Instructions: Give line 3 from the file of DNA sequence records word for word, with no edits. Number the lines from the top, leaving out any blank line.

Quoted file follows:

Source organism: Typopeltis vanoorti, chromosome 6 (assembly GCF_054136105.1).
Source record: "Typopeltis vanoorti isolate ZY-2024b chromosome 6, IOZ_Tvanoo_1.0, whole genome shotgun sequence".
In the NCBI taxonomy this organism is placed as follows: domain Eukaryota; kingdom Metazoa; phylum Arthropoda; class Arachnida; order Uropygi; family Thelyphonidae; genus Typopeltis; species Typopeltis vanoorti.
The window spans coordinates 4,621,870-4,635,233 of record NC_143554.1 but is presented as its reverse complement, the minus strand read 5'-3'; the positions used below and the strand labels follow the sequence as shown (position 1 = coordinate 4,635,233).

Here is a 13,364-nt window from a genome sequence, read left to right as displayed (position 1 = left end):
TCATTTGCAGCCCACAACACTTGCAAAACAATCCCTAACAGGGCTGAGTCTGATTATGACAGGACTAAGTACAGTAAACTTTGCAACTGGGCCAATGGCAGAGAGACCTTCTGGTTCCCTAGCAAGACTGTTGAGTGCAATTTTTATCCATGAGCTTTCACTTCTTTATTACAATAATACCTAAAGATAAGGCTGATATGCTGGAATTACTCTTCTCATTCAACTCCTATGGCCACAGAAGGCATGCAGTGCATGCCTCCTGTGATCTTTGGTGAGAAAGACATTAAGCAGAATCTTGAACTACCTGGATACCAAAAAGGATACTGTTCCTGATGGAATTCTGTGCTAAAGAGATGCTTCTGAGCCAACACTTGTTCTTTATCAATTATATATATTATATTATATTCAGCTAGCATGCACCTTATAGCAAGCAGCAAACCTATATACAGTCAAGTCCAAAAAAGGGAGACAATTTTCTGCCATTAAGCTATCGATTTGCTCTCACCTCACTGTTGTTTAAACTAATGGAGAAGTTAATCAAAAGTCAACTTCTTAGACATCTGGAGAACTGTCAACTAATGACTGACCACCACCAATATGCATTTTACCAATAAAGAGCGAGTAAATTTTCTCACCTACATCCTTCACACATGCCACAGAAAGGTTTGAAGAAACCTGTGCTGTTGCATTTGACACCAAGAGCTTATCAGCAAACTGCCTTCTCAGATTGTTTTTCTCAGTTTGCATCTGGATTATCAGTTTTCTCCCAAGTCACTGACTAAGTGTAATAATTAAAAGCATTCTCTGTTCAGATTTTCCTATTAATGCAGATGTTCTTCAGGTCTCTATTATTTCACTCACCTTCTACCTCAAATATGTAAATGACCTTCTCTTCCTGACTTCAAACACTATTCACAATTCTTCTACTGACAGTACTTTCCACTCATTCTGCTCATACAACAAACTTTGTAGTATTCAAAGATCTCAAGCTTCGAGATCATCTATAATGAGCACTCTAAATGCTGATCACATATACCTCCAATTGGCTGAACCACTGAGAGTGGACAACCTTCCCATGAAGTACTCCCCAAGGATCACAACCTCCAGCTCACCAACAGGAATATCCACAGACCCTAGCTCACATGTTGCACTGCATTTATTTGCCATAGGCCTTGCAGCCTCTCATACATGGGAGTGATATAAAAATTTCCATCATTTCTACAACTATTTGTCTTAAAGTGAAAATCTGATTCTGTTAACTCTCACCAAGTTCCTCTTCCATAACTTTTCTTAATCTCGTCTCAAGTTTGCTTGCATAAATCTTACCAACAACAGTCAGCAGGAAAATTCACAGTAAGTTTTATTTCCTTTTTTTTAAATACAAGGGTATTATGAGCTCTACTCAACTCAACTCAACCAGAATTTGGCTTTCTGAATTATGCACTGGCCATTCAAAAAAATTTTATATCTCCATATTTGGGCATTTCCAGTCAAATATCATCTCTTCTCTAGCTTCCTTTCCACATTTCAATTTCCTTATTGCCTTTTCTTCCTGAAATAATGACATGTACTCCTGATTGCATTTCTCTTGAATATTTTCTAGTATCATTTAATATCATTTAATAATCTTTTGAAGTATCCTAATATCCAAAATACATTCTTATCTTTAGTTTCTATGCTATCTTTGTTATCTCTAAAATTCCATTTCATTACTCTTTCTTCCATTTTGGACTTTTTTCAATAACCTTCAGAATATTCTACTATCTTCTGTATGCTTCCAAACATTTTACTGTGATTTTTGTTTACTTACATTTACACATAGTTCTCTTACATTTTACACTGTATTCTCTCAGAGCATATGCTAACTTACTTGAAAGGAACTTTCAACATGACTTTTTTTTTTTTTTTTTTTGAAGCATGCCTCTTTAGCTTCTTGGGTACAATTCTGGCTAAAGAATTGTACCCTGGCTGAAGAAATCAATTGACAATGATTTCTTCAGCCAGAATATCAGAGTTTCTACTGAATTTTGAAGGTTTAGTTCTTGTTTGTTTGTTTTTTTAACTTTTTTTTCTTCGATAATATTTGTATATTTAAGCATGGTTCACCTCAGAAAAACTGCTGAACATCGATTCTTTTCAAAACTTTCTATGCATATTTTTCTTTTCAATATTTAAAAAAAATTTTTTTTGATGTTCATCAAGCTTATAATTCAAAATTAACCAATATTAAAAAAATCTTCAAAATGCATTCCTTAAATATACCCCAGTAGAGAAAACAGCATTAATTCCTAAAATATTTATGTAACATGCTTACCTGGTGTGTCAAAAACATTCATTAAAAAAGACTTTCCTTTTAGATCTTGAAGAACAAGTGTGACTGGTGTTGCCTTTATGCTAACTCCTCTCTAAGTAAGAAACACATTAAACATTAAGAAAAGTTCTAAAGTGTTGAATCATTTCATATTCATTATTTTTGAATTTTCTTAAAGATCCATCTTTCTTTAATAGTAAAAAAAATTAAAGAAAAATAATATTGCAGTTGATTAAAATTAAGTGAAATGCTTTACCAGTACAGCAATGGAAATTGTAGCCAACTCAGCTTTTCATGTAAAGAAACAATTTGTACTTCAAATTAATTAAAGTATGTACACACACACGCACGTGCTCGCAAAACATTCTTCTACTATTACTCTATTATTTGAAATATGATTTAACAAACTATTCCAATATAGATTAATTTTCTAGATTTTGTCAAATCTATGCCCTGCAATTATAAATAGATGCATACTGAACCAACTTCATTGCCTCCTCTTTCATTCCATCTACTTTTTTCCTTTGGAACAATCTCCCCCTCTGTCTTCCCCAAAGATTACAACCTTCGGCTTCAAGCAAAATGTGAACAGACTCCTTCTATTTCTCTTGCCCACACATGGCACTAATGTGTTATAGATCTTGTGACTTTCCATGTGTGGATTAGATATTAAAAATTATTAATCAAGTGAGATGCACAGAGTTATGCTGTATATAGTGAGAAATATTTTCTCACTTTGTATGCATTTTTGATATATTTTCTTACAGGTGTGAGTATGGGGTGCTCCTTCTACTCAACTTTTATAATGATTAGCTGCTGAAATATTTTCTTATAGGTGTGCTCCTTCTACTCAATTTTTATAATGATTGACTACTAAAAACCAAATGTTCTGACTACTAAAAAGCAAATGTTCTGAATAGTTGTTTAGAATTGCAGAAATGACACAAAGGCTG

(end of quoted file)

In the NCBI taxonomy this organism is placed as follows: domain Eukaryota; kingdom Metazoa; phylum Arthropoda; class Arachnida; order Uropygi; family Thelyphonidae; genus Typopeltis; species Typopeltis vanoorti.